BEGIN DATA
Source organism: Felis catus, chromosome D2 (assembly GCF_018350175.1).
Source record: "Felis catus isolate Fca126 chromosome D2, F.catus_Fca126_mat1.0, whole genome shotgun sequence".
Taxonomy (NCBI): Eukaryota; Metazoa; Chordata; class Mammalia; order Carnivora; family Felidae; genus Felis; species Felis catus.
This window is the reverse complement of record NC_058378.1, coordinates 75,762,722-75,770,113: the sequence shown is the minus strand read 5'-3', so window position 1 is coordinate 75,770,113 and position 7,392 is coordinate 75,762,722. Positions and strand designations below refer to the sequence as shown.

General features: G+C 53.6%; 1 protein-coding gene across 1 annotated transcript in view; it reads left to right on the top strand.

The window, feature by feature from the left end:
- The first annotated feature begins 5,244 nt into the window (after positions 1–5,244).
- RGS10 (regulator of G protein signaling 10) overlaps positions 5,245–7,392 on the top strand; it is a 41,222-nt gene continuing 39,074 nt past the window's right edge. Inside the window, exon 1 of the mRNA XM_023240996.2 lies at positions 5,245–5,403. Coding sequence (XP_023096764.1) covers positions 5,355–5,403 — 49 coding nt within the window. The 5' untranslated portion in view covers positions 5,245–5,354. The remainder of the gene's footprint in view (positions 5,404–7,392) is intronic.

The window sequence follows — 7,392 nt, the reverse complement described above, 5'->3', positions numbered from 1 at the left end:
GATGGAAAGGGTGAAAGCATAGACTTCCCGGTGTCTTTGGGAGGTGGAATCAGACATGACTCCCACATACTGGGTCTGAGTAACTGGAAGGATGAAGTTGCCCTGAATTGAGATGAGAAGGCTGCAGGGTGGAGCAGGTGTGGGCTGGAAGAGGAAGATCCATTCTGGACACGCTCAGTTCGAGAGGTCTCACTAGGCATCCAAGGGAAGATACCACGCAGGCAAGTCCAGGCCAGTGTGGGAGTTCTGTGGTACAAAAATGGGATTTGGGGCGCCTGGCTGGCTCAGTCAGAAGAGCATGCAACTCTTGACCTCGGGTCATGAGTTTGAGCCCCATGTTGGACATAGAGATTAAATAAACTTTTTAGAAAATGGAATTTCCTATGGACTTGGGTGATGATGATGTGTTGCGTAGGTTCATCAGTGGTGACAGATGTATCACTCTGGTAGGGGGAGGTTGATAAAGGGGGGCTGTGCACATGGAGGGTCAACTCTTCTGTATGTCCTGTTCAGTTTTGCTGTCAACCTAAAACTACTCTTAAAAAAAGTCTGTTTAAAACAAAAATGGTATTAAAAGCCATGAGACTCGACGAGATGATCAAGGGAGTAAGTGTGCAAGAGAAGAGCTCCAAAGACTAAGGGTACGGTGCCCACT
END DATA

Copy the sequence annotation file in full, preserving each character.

Source organism: Felis catus, chromosome D2 (assembly GCF_018350175.1).
Source record: "Felis catus isolate Fca126 chromosome D2, F.catus_Fca126_mat1.0, whole genome shotgun sequence".
Taxonomy (NCBI): Eukaryota; Metazoa; Chordata; class Mammalia; order Carnivora; family Felidae; genus Felis; species Felis catus.
This window is the reverse complement of record NC_058378.1, coordinates 75,762,722-75,770,113: the sequence shown is the minus strand read 5'-3', so window position 1 is coordinate 75,770,113 and position 7,392 is coordinate 75,762,722. Positions and strand designations below refer to the sequence as shown.

General features: G+C 53.6%; 1 protein-coding gene across 1 annotated transcript in view; it reads left to right on the top strand.

The window, feature by feature from the left end:
- The first annotated feature begins 5,244 nt into the window (after positions 1–5,244).
- RGS10 (regulator of G protein signaling 10) overlaps positions 5,245–7,392 on the top strand; it is a 41,222-nt gene continuing 39,074 nt past the window's right edge. Inside the window, exon 1 of the mRNA XM_023240996.2 lies at positions 5,245–5,403. Coding sequence (XP_023096764.1) covers positions 5,355–5,403 — 49 coding nt within the window. The 5' untranslated portion in view covers positions 5,245–5,354. The remainder of the gene's footprint in view (positions 5,404–7,392) is intronic.

The window sequence follows — 7,392 nt, the reverse complement described above, 5'->3', positions numbered from 1 at the left end:
GATGGAAAGGGTGAAAGCATAGACTTCCCGGTGTCTTTGGGAGGTGGAATCAGACATGACTCCCACATACTGGGTCTGAGTAACTGGAAGGATGAAGTTGCCCTGAATTGAGATGAGAAGGCTGCAGGGTGGAGCAGGTGTGGGCTGGAAGAGGAAGATCCATTCTGGACACGCTCAGTTCGAGAGGTCTCACTAGGCATCCAAGGGAAGATACCACGCAGGCAAGTCCAGGCCAGTGTGGGAGTTCTGTGGTACAAAAATGGGATTTGGGGCGCCTGGCTGGCTCAGTCAGAAGAGCATGCAACTCTTGACCTCGGGTCATGAGTTTGAGCCCCATGTTGGACATAGAGATTAAATAAACTTTTTAGAAAATGGAATTTCCTATGGACTTGGGTGATGATGATGTGTTGCGTAGGTTCATCAGTGGTGACAGATGTATCACTCTGGTAGGGGGAGGTTGATAAAGGGGGGCTGTGCACATGGAGGGTCAACTCTTCTGTATGTCCTGTTCAGTTTTGCTGTCAACCTAAAACTACTCTTAAAAAAAGTCTGTTTAAAACAAAAATGGTATTAAAAGCCATGAGACTCGACGAGATGATCAAGGGAGTAAGTGTGCAAGAGAAGAGCTCCAAAGACTAAGGGTACGGTGCCCACT